Is there selective folder backup features that I can take advantage of?

What is you prefered backup methods? Thanks!

Another CCC fan here - I have a few weekly scripts set up in CCC - very easy to do

my Mojave BAK file - clones everything weekly - first step

but just in case - music is backed up on a different date and different drive
but just in case - Photos are backed up on a different date and different drive
Outlook - over 15 years of emails and contacts - backed up separately from Mojave Clone
Passwords - Credit Cards, Bank account info, Web Logins, software serials, etc - backed up separately from Mojave clone and separate drive

CCC is great software - see screen shot for more info

CCC-screen-shot.png
 
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billdakelski

macrumors newbie
Jul 25, 2008
23
0
I have wasted sooo much time trying various backup apps, just stick with CCC it works great and relatively easy. And yes it does incremental backups, as well as remembers custom backup settings for various drives
 
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tarsins

macrumors 6502a
Sep 15, 2009
949
651
Wales
TM, nightly ARQ of documents, weekly CCC. Don't rely on manual backups because you'll forget to do them.
 
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SackJabbit

macrumors member
Aug 21, 2011
82
13
I use both Time Machine and CCC. Like Weaselboy, I use Time Machine more frequently for file versioning; so I have a portable drive plugged in all the time for hourly backup. I also have a second Time Machine drive which I plug in when I come home at the end of the day, so I have two copies of TM that rotates. I also use CCC, which gets plugged in once a day too; I like CCC as a copy which I can boot to if some thing happens to my internal drive.
 
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vbctv

macrumors 6502a
Sep 25, 2013
675
403
Cleveland, OH
I recently had to do a clean install of Catalina, I found that iCloud actually worked best for me. all my apps were able to be re-downloaded from the App Store and all my files were in iCloud. I think Time Machine is past it's expiration date. I didn't need to use it at all, despite the fact that I keep backups on it and keep it plugged in. It's making me think about unplugging it and not worrying about it.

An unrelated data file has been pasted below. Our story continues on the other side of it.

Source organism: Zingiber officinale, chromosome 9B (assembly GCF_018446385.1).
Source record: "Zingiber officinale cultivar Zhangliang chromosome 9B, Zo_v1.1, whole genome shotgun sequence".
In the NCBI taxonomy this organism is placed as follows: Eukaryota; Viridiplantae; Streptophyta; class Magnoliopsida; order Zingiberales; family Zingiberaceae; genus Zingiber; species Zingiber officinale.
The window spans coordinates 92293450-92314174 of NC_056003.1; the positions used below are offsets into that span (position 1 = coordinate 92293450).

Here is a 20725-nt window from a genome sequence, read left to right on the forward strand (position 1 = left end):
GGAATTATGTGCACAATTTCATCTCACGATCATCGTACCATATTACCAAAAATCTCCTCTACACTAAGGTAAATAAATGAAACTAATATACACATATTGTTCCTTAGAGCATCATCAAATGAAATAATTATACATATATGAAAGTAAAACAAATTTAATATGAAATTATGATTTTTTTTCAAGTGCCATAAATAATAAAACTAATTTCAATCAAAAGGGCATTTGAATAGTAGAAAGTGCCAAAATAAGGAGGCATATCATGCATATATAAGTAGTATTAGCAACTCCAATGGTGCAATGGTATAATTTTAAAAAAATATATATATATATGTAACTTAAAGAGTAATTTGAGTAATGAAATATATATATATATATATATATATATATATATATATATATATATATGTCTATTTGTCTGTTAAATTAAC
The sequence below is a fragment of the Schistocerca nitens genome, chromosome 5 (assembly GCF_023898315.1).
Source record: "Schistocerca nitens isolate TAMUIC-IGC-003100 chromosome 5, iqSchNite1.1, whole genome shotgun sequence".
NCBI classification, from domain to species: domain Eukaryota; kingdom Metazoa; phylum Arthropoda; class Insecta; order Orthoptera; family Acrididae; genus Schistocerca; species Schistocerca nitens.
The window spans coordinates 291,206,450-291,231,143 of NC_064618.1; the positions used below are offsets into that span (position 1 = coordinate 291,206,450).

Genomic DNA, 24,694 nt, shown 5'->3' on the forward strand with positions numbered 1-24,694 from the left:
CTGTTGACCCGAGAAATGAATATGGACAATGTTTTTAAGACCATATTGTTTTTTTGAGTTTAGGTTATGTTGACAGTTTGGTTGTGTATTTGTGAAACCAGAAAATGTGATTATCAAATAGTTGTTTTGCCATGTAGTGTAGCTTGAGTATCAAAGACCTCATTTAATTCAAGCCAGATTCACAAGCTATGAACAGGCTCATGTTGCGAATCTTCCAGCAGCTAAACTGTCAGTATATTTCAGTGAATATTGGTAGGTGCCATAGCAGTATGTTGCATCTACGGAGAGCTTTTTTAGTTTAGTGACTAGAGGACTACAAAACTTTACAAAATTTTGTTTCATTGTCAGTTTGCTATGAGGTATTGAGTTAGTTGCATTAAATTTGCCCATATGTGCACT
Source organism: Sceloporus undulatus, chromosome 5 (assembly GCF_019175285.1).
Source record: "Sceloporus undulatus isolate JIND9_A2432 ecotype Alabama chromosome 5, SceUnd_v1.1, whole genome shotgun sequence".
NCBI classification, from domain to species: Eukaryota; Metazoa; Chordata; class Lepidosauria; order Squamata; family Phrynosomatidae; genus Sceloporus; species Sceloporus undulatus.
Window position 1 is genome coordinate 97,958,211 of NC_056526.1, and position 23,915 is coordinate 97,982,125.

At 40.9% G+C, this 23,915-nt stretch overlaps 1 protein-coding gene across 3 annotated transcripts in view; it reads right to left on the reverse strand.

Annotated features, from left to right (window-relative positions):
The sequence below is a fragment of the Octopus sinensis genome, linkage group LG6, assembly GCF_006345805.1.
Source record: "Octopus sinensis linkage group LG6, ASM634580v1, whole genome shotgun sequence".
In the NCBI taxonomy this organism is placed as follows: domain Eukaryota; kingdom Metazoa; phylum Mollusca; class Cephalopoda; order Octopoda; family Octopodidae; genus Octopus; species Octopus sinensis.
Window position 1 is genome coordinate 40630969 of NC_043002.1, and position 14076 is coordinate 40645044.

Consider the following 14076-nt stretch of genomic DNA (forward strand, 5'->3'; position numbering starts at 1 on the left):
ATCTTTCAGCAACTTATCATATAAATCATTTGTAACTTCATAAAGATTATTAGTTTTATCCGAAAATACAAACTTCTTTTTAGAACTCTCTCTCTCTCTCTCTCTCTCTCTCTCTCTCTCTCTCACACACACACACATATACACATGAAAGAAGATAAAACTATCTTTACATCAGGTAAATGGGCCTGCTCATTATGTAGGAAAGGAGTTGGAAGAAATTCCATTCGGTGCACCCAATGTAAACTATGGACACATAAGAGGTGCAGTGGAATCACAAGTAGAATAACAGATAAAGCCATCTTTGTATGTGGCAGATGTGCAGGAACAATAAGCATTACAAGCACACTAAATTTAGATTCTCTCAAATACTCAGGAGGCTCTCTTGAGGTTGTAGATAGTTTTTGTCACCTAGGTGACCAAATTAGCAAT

Personally I think Apple needs to create an iCloud version of Time Machine or something like iCloud Backup on iOS for macOS.
But with how macOS works now with the App Store and keeping the Desktop & Documents folder in the iCloud. There is less need for Time Machine or any backup, just my personal opinion. My Photos & Music library are kept on an external SSD and always have been so Time Machine isn't even backing those up. Plus my Photos are also in iCloud. And since iTunes became Apple Music app, we won't even talk about how bad the library doesn't want to work. They want you to use Apple Music and not your library apparently.
And for my business stuff, I use iCloud also...
And Apple did now put iCloud on their backup page for macOS. https://support.apple.com/mac-backup
I actually started a thread a few months ago about this after an Apple employee at Apple Store said iCloud is now the backup method for macOS.
 
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KALLT

macrumors 603
Sep 23, 2008
5,211
3,265
I have not had any problems with Time Machine and would not discourage anyone from using it. That said, it is a good strategy to have multiple backups anyway and a different backup software can give you additional assurance.
 
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Codpeace

macrumors regular
May 13, 2011
135
87
NYC
I use TM and CCC. CCC is a fine piece of software.

TM does its thing but will fill a drive if you let it. So I use CCC to create and maintain nightly a current disk image on the same 4TB NAS drive that TM uses (my MBP has a 1TB drive, so the 4TB backup drive is plenty big). That disk image is easier to access than TM but doesn't keep archival copies of stuff like TM does, just the current state.

I also keep bootable CCC clones of my machine on a couple of other external drives that I update every week or two. As somebody mentioned above, CCC has "Safety Net" which maintains archival versions of files to the extent that your drive has room for them.

End result is that I have an easy-to-access network copy of everything fresh (CCC disk image), a harder to access network copy of archival stuff (TM), and then reasonably recent bootable clones on multiple external drives. This set of redundancies is sufficient for my peace of mind.